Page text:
2012Sep17 QE to Infinity
"Two things are infinite: the universe and human stupidity; and I'm not sure about the universe." ~ Albert Einstein
The Federal Reserve took a really aggressive stance Thursday when it announced its new round of quantitative easing. Superficially, the Fed's new tack looks a lot like a combination of what it did in the earlier rounds of quantitative easing. But the Fed's new policy is far more radical than this description might suggest. Several features of the policy mark a stark departure from past practices.
1. Open-Ended Expansion. In the past, when the Fed announced a Large Scale Asset Purchase program-LSAP, in Fed speak-it indicated its maximum size and duration. Sometimes it revisited the duration or size, expanding the programs as necessary.
But this time, the Fed has explicitly declared that the LSAPs will continue until economic conditions improve. What's more, the Fed said it would undertake additional LSAPs and employ "other policy tools" so long as the economy is underperforming. There are no definite size or time limits on QE3-prompting some to call it QE-Infinity.
2. Targeted at Labor Market. Perhaps even more importantly, the Fed's policy is very explicitly tied to the labor market.
"If the outlook for the labor market does not improve substantially, the Committee will continue its purchases of agency mortgage-backed securities, undertake additional asset purchases, and employ its other policy tools as appropriate until such improvement is achieved in a context of price stability," the Fed said in its official statement.
This explicit tying of the LSAP to the labor market is unprecedented.
Not only has the Fed never done this in the past, but no other central bank has launched a quantitative easing program with such an explicit link to jobs.
3. Not Tied To New Weakness. The Fed's statement was actually pretty upbeat about the economy. The only downbeat note there is about the jobs market. But that's hardly news.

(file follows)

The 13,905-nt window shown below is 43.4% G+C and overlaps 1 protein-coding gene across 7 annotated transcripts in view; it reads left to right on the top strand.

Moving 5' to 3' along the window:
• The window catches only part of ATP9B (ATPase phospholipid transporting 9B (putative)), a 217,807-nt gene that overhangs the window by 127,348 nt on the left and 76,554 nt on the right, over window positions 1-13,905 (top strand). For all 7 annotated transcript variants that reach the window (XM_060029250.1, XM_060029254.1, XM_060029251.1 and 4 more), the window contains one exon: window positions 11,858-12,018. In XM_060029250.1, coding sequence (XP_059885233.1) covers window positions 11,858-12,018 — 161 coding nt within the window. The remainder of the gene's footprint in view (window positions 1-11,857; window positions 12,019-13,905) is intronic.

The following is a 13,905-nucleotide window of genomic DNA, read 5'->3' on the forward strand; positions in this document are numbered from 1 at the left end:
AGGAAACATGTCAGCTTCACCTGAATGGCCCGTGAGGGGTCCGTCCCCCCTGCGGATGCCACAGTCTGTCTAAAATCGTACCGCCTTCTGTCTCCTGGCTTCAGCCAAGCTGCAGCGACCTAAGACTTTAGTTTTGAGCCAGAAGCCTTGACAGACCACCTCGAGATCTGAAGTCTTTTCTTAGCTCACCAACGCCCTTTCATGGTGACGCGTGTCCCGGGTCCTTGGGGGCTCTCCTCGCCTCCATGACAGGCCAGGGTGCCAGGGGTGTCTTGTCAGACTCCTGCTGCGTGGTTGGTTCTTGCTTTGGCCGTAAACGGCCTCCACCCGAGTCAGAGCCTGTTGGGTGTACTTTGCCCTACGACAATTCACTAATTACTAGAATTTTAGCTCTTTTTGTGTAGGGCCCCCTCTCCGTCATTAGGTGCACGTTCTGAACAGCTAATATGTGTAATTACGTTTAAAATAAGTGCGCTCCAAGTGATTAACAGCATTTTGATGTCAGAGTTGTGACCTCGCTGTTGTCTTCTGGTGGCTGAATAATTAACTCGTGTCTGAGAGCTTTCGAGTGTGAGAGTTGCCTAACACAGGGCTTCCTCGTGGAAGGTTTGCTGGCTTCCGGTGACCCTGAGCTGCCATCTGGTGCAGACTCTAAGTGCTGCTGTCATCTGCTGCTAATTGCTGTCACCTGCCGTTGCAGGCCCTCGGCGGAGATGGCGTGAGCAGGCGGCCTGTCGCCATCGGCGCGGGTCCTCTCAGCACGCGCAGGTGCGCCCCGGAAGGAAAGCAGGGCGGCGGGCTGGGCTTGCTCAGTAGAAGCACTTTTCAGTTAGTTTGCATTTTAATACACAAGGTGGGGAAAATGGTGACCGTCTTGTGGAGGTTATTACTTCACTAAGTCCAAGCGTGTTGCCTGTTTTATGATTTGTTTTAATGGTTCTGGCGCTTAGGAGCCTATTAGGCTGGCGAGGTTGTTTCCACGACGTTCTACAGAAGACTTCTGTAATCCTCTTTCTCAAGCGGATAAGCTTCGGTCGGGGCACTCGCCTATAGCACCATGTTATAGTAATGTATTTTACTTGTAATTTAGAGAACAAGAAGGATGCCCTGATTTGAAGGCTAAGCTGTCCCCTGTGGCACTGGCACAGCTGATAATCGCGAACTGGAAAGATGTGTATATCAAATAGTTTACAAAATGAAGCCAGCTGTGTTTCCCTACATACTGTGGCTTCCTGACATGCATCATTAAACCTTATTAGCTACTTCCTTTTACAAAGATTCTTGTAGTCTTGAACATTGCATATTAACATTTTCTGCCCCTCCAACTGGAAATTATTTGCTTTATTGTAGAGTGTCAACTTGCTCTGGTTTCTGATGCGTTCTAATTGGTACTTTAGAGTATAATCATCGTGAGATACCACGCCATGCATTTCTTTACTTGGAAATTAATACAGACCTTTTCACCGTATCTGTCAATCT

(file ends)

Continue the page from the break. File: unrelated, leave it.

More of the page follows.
What the Fed did was announce that its policy was not based on a forecast of things getting worse-but on a desire for things to improve faster. In short, it announced that the central bank intended to change the pace of recovery.
Gallons Per Paycheck:
Over the last decade, the price of gas has moved higher while wages have been driven lower.
Here's a sad chart plotting how many gallons of gasoline can be bought at average U.S. hourly wage since 1998, from Reuters.
Just in case:
Bacon as Currency: Testing the Limits of What It Can Buy
This Great American Bacon Barter adventure is sponsored by - everyone act surprised - Oscar Mayer, which sent him off with no money, no credit cards - nothing but 3,000 pounds of bacon to barter for everything he needs to get from New York to Los Angeles.
When Oscar Mayer put the question to its Facebook fans: "What would you give for 5 bricks of bacon?," they got all kinds of responses, including a Klondike bar, 5 garden tomatoes, my hat, my bicycle - maybe a secret handshake. There were a few offers for "cooking breakfast" - and then it gets weird. Someone offered their dog, another offered their son (so he won't eat all the bacon) and a few offered husbands and wives.
It's gotten him a couch to crash on in more than one city, as well as breakfast, some empanadas and hot dogs. He got a first-aid kit, some Civil War artifacts, a John Wayne poster that says, "Courage is being scared to death - but saddling up anyway," and a bottle of moonshine. In Louisville, Kentucky, some guy gave him gas money and the shirt off his back and, another guy, for 200 bricks, agreed to get a bacon tattoo!
He's still got 2,428 bricks of bacon left - let's see if, like that guy a few years ago who set out on a cross-country barter with just one paper clip, he winds up with a house!